BAGHDAD – The U.S. military on Friday identified two more top Al Qaeda aides killed during an operation earlier this week targeting a senior propagandist for the terror network.
The announcement came a day after the military said U.S.-led forces killed Al Qaeda propagandist Muharib Abdul-Latif al-Jubouri early Tuesday west of Taji, near an air base 12 miles north of Baghdad.
The operation north of Baghdad led to days of conflicting reports from the Iraqi government that the leaders of Al Qaeda and its front group, the Islamic State of Iraq, had been killed.
The chief U.S. military spokesman tried to clear that up at a news conference in Baghdad on Thursday at which he announced al-Jubouri's death but said the military did not have the bodies of Al Qaeda boss Abu Ayyub al-Masri or Islamic State leader Abu Omar al-Baghdadi and did not know "of anybody that does."
Maj. Gen. William Caldwell said the confusion apparently stemmed from the delay in identifying al-Jubouri's body and misunderstandings among Iraqi security forces as al-Jubouri's body was being moved across Baghdad after it was released to his tribe.
Al-Jubouri was one of five militants killed in the operation, which took place early Tuesday west of Taji, near an air base 12 miles north of Baghdad, but he was not identified until Wednesday after DNA testing.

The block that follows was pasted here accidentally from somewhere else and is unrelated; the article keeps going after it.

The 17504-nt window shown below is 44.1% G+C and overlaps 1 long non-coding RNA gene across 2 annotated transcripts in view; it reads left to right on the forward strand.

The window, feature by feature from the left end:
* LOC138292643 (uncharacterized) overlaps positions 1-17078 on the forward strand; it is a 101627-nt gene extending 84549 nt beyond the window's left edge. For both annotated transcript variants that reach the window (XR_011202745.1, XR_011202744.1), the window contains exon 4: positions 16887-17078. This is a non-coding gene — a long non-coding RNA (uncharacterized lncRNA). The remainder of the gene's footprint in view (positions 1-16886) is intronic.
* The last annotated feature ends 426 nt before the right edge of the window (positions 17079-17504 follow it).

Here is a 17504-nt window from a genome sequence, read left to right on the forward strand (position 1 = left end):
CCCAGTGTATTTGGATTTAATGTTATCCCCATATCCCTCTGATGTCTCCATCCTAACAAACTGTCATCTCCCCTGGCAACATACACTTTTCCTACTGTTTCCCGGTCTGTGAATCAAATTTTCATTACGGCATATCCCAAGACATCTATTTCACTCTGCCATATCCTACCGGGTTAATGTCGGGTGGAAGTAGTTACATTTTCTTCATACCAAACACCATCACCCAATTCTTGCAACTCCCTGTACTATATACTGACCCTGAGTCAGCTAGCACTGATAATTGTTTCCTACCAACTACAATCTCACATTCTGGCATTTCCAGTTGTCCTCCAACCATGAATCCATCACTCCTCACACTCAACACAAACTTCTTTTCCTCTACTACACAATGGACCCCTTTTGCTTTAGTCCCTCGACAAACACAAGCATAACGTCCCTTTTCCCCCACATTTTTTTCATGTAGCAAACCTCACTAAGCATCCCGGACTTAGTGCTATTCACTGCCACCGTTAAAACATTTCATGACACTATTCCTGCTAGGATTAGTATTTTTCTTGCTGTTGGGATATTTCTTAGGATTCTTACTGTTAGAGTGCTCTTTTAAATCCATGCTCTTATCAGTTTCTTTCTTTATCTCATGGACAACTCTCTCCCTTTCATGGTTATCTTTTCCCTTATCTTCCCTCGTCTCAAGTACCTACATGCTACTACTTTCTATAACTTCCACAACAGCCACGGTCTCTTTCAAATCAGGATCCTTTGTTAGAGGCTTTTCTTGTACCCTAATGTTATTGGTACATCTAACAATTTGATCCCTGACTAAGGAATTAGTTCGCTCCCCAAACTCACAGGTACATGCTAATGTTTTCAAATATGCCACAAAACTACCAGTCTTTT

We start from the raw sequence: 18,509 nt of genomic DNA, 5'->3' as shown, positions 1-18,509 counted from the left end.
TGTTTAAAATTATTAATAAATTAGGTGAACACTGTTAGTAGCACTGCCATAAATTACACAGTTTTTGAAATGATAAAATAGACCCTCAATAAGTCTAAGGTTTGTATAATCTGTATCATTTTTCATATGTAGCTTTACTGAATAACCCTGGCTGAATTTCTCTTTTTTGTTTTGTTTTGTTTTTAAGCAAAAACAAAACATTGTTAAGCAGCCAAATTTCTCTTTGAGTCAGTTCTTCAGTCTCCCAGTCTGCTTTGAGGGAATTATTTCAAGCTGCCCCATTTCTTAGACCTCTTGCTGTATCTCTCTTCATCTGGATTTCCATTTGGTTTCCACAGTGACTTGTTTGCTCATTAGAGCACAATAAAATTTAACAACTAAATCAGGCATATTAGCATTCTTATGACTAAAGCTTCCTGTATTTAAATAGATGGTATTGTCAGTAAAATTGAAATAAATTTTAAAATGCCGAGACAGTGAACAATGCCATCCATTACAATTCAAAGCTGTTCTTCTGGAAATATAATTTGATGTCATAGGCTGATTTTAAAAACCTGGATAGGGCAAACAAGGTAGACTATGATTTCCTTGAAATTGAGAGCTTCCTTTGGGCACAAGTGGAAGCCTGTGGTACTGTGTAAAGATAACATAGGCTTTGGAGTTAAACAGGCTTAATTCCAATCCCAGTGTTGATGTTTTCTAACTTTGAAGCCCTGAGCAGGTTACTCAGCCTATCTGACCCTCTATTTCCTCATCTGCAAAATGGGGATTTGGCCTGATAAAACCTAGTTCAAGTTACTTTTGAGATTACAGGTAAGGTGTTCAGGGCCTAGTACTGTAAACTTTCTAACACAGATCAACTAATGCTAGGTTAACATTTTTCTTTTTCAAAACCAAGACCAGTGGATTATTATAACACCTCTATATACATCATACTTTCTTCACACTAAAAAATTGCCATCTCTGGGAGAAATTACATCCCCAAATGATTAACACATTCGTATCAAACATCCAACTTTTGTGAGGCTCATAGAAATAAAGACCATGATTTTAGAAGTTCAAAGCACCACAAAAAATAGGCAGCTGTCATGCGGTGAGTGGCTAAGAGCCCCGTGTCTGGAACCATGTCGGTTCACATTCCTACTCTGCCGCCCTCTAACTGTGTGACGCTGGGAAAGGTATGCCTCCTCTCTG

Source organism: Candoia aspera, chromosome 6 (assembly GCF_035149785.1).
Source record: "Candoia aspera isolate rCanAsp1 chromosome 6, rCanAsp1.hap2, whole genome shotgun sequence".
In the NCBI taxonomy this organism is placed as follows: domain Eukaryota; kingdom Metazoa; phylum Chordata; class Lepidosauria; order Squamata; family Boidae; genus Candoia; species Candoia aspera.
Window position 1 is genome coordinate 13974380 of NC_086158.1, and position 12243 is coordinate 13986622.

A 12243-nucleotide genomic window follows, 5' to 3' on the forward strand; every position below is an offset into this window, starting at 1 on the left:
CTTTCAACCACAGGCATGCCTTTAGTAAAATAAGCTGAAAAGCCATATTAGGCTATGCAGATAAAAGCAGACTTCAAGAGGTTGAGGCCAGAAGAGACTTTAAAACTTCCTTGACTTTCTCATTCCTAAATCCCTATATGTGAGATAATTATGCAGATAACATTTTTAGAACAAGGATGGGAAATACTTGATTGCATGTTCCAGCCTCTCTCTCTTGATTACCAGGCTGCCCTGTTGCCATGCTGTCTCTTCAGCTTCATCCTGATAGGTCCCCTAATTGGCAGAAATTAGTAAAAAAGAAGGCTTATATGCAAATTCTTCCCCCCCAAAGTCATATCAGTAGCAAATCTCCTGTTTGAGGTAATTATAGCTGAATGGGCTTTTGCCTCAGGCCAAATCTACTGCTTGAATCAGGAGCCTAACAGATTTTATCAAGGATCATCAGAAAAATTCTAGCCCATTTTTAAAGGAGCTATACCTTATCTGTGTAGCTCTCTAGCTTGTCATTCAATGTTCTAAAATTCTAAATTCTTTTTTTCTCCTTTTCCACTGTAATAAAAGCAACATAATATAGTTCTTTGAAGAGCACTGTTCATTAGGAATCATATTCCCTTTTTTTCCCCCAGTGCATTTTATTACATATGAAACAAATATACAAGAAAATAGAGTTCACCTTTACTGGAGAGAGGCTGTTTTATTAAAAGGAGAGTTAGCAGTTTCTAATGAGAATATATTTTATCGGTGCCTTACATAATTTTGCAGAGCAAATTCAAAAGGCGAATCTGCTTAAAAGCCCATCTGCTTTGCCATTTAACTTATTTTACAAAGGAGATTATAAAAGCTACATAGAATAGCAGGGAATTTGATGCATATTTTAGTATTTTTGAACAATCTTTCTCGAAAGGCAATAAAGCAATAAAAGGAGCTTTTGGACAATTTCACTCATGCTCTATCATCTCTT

Caldwell said al-Jubouri's body was then released to his tribe for burial, but Iraqi security forces had taken it back into custody along with the person transporting it at a checkpoint in Baghdad.
The body was released after the mistake was discovered, but it was seized again at a Sunni mosque in the western Ghazaliyah neighborhood by Iraqi troops, acting on a tip that al-Baghdadi was holed up there and the Americans again found themselves explaining the situation after another identification process, military spokesman Lt. Col. Christopher Garver said.
The military on Friday identified two of the other slain militants as al-Jubouri's spiritual guide Sabah Hilal al-Shihawi, also known as Sabah al-Alwani and Abu Nuri; and a foreign fighter Abu Ammar al-Masri, who it said was helping with insurgent activity and infrastructure support for Al Qaeda.
Caldwell said Thursday that al-Jubouri was identified with photos and DNA testing but only his body had been removed from the battlefield.
The other two militants had been positively identified by associates at the site, and photos also had been used to identify al-Shihawi, according to the military statement.
The military did not say where al-Masri was from, but his pseudonym, which is Arabic for "The Egyptian," suggests that he comes from Egypt. Garver said al-Masri was not related to the Al Qaeda boss but acknowledged that could have been another factor in the confusion.
The Interior Ministry said earlier that al-Baghdadi had been killed and released photos of a bloated body in a wooden coffin in the back of a pickup truck that it said were of him.
On Tuesday, Iraqi officials said al-Masri had been killed by rivals north of Baghdad, but the body had not been recovered.